The Navotas shore has hundreds of squatter shanties.  Salvador de la Cruz and his wife Priscilla have lived here for more than 30 years.  Salvador used to shrimp at his doorstep long before plastic bags and fast food utensils proliferated.  Now he travels an hour north to shrimp, but still catches some plastic debris.

Today the couple struggles to keep trash away from their shanty.

They said garbage keeps being dumped there and when they try to stop the dumping, people fight back.

Gaerlan of the Manila Bay Coordinating Office said once the comprehensive plan is in place, cleaning up will be more efficient.

“We still have hope, although we’re looking at a 20-25 year program.  But, if we do this right, implement everything, enforce the environmental laws, no political agenda, then we could do something about it," Gaerlan stated. "So this time, we need to be serious.”

Getting serious about the bay’s cleanup is likely to be expensive. Gaerlan estimates his office needs some $3.7 billion - 10 times the entire budget of the government department his office belongs to.

You May Like

Video Is West Doing Enough to Tackle Islamic State?

There is growing uncertainty over whether West’s response to ISIS is adequate More

China Crackdown on Dual Citizens Causes Concern

New policy encourages reporting people who obtain citizenship in another country, but retain Chinese citizenship; move spurs sharp debate More

Video Coalition to Fight Islamic State Could Reward Assad

Losing ground to Islamic State fighters, Syria's government says it is ready to cooperate with international community More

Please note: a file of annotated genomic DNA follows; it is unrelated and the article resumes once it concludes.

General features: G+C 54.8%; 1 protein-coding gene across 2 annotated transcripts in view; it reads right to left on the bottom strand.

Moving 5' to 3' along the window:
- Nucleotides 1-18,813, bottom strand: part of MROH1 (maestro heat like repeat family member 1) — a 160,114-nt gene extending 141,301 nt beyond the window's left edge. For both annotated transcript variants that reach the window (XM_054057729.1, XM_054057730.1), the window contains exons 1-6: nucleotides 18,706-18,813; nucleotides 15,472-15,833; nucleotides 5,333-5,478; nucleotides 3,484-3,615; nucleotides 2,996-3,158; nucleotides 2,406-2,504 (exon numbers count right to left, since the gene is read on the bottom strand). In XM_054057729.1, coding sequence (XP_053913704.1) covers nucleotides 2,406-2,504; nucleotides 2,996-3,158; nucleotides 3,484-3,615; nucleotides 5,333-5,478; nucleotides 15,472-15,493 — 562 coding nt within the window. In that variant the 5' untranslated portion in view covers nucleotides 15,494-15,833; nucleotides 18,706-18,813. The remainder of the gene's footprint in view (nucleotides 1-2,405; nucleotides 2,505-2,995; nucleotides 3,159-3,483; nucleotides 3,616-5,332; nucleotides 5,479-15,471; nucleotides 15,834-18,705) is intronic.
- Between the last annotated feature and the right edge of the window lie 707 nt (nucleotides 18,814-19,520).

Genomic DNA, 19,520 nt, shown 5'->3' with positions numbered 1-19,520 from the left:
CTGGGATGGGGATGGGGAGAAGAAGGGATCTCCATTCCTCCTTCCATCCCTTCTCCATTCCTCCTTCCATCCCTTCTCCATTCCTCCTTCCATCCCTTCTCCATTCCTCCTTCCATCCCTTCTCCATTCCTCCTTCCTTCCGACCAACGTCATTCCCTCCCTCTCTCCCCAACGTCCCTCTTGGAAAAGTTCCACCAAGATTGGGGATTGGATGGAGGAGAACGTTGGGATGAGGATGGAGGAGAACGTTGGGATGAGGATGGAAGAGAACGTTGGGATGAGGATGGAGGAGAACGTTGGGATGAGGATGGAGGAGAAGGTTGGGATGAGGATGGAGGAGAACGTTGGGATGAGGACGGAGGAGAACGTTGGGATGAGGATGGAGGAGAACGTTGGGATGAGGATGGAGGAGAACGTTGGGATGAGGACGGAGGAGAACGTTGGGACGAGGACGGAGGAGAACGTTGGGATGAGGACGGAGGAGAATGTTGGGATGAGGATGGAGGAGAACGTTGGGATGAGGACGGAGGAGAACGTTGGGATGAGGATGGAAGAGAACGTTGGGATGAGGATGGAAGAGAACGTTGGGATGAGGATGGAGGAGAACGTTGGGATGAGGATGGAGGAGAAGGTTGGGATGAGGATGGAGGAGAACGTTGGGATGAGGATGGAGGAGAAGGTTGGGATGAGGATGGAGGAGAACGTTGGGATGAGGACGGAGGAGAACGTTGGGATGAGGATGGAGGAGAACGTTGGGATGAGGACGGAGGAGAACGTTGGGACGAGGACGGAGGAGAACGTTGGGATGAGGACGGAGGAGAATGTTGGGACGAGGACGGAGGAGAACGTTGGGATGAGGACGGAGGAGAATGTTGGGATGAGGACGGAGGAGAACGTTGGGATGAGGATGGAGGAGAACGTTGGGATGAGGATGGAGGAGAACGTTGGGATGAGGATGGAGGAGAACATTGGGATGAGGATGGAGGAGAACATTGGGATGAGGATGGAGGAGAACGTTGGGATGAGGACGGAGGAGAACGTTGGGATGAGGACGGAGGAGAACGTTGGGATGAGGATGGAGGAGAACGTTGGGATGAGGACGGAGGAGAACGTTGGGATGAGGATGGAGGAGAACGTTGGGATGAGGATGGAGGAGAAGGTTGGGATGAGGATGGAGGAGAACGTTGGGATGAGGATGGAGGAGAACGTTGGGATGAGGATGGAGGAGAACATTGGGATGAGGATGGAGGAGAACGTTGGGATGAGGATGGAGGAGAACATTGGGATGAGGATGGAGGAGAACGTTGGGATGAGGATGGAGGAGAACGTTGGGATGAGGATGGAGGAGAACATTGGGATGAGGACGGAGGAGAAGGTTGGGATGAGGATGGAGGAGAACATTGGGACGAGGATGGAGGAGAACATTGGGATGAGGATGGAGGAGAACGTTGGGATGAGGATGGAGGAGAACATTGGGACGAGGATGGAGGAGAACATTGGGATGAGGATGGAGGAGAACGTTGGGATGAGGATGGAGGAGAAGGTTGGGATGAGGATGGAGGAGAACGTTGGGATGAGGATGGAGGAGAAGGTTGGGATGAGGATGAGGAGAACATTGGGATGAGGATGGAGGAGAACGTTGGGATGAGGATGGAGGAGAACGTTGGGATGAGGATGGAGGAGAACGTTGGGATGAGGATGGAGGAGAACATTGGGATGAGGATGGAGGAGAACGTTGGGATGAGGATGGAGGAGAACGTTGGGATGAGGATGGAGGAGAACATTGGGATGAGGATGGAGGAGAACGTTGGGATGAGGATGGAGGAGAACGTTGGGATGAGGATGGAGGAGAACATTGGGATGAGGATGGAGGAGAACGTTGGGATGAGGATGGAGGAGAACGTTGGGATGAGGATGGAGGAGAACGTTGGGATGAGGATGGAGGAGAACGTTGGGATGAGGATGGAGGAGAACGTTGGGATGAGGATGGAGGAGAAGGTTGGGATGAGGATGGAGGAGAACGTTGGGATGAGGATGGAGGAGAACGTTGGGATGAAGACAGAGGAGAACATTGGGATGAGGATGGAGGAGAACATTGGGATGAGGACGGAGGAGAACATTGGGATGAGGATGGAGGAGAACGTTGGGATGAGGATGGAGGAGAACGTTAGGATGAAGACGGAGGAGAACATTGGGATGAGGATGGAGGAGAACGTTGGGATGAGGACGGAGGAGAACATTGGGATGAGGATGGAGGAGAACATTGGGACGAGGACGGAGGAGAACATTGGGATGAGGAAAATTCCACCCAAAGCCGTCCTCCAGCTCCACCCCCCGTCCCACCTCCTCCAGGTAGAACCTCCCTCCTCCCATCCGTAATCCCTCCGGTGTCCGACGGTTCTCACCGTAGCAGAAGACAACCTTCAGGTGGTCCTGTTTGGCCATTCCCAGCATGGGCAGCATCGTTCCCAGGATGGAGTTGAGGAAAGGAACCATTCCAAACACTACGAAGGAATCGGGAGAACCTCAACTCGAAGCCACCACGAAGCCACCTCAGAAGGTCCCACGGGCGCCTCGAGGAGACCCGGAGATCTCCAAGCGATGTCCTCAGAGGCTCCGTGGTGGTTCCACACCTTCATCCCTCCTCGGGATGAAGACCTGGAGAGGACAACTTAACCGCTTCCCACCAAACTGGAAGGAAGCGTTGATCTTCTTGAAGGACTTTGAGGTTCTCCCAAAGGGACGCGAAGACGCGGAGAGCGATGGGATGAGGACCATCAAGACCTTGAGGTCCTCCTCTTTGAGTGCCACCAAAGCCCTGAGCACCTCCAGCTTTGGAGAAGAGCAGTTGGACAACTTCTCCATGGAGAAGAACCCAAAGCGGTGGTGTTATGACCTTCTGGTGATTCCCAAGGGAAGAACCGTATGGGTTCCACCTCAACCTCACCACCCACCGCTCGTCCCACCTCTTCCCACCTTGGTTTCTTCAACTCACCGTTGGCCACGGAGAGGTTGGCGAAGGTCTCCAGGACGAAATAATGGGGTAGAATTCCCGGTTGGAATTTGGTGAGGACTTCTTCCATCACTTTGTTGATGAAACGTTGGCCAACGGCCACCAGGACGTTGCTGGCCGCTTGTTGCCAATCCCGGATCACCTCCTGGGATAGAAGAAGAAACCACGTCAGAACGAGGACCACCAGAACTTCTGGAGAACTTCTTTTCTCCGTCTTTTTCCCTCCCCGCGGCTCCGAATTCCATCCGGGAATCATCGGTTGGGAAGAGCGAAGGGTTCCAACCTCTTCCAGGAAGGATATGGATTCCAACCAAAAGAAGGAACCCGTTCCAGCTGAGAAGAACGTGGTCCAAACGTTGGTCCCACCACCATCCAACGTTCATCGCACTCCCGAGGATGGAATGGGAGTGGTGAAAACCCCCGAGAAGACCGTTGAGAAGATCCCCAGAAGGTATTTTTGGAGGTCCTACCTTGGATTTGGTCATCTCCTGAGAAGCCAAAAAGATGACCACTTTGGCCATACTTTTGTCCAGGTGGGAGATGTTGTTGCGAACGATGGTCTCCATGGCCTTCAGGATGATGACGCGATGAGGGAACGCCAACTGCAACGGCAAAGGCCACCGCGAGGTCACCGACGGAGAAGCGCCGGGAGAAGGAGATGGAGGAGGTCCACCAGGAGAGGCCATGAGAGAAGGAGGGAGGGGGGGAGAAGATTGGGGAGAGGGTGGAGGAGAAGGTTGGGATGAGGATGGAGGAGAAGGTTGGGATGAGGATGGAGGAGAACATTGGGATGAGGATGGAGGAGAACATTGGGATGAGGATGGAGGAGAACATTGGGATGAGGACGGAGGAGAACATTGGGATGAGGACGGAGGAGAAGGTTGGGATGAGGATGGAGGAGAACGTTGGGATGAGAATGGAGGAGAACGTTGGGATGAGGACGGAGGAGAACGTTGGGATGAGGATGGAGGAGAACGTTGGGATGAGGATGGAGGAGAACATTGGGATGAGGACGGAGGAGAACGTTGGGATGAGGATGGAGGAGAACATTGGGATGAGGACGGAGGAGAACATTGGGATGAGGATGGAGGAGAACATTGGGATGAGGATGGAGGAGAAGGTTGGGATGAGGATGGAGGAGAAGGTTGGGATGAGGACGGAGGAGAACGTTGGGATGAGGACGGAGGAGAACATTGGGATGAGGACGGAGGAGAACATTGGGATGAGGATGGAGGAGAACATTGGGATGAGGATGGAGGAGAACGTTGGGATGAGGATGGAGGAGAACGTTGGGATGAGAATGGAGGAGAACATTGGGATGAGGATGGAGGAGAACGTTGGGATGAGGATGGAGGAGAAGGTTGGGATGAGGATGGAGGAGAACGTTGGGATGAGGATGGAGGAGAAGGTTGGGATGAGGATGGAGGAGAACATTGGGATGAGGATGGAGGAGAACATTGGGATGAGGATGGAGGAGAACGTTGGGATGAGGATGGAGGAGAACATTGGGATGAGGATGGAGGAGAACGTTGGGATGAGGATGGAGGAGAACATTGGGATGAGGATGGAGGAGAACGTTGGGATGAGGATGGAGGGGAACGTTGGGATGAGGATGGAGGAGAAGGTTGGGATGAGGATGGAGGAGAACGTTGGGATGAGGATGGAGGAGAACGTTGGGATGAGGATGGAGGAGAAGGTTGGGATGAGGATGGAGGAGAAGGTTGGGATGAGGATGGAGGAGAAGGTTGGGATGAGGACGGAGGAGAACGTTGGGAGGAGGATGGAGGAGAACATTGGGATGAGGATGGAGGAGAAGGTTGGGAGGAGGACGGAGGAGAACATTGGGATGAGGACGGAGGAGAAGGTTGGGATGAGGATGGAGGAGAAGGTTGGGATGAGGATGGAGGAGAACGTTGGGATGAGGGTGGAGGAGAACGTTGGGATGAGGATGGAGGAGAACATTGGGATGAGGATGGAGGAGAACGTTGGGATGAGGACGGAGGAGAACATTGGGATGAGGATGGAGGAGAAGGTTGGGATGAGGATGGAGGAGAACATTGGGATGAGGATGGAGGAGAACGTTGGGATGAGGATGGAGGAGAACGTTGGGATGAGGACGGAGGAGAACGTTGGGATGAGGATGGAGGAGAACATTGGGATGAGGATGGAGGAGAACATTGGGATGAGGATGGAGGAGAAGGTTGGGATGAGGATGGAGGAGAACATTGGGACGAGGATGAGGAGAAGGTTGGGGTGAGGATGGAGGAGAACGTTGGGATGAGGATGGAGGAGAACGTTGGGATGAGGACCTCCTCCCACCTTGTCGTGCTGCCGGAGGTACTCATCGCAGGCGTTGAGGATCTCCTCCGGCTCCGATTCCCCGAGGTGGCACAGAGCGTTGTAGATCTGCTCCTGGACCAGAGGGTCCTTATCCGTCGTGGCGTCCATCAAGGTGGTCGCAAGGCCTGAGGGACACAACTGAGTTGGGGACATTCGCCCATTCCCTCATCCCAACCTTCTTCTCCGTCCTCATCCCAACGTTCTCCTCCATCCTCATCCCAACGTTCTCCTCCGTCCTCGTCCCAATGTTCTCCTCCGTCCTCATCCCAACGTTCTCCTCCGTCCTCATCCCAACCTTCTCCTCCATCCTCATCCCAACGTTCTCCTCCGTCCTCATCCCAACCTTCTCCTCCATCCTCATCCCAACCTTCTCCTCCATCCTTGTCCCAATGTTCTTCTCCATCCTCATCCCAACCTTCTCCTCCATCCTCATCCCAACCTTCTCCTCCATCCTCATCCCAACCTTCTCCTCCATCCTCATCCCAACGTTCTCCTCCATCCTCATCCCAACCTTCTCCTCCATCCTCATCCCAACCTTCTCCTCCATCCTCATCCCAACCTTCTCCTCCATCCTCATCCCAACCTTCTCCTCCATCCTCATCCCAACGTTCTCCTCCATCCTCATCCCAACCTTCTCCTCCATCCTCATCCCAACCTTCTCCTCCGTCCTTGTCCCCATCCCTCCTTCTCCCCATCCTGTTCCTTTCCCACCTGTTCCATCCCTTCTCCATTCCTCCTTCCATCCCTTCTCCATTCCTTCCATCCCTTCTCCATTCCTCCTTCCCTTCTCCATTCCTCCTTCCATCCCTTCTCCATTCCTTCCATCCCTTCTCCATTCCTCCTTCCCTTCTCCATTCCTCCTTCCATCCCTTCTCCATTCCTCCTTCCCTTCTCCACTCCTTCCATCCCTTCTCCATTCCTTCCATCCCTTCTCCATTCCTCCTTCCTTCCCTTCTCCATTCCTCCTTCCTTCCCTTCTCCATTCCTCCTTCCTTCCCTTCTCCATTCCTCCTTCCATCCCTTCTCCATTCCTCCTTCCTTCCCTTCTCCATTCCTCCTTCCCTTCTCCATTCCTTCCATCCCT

Featured Videos

Your JavaScript is turned off or you have an old version of Adobe's Flash Player. Get the latest Flash player.
Is West Doing Enough to Tackle Islamic State?i
X
Henry Ridgwell
August 29, 2014 12:26 AM
U.S. President Barack Obama has ruled out sending ground troops to Iraq to fight militants of the so-called Islamic State, or ISIS, despite officials in Washington describing the extremist group as the biggest threat the United States has faced in years. Henry Ridgwell reports from London on the growing uncertainty over whether the West’s response to ISIS will be enough to defeat the terrorist threat.
Video

Video Is West Doing Enough to Tackle Islamic State?

U.S. President Barack Obama has ruled out sending ground troops to Iraq to fight militants of the so-called Islamic State, or ISIS, despite officials in Washington describing the extremist group as the biggest threat the United States has faced in years. Henry Ridgwell reports from London on the growing uncertainty over whether the West’s response to ISIS will be enough to defeat the terrorist threat.
Video

Video Pachyderms Play Polo to Raise Money for Elephants

Polo, the ancient team competition typically played on horseback, is known as the “sport of kings.” However, the royal version for one annual event in Thailand swaps the horse for the kingdom’s national symbol - the elephant. VOA Correspondent Steve Herman in Samut Prakan reports that the King’s Cup Elephant Polo tournament is all for a good cause.